If China Trade Opens, Who Gains? ; If It Passes the Senate This Week, Cellphone Marketers Would Be among Winners, Industrial Workers the Losers

By Ron Scherer, writer of The Christian Science Monitor and Neil Irwin | The Christian Science Monitor, May 22, 2000 | Go to article overview
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If China Trade Opens, Who Gains? ; If It Passes the Senate This Week, Cellphone Marketers Would Be among Winners, Industrial Workers the Losers


Ron Scherer, writer of The Christian Science Monitor and Neil Irwin, The Christian Science Monitor


On one side of Baltimore harbor, Ellicott Machine Corp. is putting the final touches on a package of heavy-duty dredging equipment to make Chinese ports navigable. Sales to China, says chief executive Peter Bowe, are a key to the future for the company, which once made equipment to dredge the Panama Canal.

Across the harbor, Ronald Allowatt sees it differently. "The more we compete with people making 20 cents an hour, the more we're going to be out of work," says the president of the United Steelworkers Local 2610.

As Congress prepares to vote - perhaps as early as Wednesday - on permanently normalizing trade with China, these contrasting views frame a national debate over whether the action will help or hurt the US economy.

To those who see globalization as an irresistible force, pulling 1.2 billion Chinese into the world market can only open possibilities for US businesses. Others say the US economy is so big, relative to the amount of additional goods sailing for China, that the overall effect will be small - and possibly not worth the loss of hundreds of thousands of American jobs.

"It's all baloney. The [export] numbers are not worth anything," says Clyde Prestowitz of the Economic Strategy Institute, a Washington think tank. Even if the US doubles its exports, he says, the new business will have a negligible impact on the $8 trillion American economy.

Important sectors of the work world, meanwhile, are polarized over the China trade vote. Unions, led by the AFL-CIO, say imports of Chinese goods, everything from toys and shoes to light electrical machinery, will put its members on the unemployment line. They have an ally in the textile industry, which says it could lose more than 150,000 jobs.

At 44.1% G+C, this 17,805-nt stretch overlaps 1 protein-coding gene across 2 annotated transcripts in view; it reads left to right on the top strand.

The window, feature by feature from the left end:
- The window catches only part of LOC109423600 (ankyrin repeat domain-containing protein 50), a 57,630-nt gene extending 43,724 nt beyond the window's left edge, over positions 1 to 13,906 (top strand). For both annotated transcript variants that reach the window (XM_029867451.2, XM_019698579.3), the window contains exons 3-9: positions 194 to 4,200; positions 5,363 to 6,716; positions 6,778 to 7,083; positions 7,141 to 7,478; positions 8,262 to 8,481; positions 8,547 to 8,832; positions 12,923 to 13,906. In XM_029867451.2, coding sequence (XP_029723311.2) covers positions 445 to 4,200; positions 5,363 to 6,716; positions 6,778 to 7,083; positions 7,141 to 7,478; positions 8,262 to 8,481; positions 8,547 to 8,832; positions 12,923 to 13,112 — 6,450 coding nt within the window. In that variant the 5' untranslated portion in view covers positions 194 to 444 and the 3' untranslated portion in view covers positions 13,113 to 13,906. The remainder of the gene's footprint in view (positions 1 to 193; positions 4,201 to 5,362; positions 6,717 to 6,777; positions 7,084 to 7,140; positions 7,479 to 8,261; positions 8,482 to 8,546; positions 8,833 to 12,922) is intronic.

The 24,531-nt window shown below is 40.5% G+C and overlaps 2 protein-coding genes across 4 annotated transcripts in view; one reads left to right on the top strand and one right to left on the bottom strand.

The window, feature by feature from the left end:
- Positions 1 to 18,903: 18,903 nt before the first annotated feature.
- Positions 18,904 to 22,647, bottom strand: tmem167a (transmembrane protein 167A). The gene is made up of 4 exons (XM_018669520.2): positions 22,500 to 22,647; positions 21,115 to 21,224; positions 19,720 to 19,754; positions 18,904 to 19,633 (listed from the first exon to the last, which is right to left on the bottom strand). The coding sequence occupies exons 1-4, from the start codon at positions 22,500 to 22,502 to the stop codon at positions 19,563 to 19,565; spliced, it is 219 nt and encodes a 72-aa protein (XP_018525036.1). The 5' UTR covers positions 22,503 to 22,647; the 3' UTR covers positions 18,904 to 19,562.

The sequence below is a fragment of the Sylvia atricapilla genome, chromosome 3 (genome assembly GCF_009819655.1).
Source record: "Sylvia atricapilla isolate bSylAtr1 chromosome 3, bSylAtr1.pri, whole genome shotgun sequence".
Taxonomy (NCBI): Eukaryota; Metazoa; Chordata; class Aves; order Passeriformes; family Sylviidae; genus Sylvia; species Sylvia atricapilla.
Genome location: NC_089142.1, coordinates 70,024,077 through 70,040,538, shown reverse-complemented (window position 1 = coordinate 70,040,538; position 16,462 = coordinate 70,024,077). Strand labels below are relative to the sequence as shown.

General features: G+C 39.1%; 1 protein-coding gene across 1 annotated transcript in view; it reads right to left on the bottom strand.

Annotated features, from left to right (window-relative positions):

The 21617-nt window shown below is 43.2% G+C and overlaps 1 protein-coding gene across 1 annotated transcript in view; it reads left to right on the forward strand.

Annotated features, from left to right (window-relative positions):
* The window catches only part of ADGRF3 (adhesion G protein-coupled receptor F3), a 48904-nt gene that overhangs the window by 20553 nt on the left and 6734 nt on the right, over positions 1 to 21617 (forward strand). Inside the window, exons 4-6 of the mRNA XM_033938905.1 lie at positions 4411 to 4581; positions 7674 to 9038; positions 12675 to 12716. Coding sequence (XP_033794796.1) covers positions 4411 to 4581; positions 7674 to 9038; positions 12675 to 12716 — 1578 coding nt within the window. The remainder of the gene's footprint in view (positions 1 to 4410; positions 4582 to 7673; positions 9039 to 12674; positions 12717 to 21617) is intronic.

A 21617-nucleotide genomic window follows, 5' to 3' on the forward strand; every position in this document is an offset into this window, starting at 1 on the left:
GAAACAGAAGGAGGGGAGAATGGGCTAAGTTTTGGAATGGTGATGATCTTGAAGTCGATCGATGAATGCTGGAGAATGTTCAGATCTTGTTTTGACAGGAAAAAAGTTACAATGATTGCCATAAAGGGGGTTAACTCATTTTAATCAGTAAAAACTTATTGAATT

"There are a lot of industries that ship parts made in the US to China and then re-export it [from there], such as telecommunications, semiconductors, and hardware," says Bill Rhodes, an investment strategist who's seen a list of US companies that plan to relocate plants to China. "Now they'll close those factories, and the whole item will be manufactured in China," says Mr. Rhodes, chief investment strategist for the Williams Capital Group, a New York investment bank.

But some captains of industry dream of vast new opportunities. Citrus farmers envision a huge new market for orange juice. The telecommunications industry sees big potential for cellular phones. Lawyers and insurance companies talk about setting up offices in the hot spots of Chinese commerce. The US government reasons that because China will be required to reduce tariffs on many products, export opportunities will expand.

If Congress approves the trade bill, estimates are the move could pare the US trade deficit with China, which is running at $60 billion annually, second only to Japan. Goldman Sachs, a New York investment bank, estimates US exports will grow to $27.

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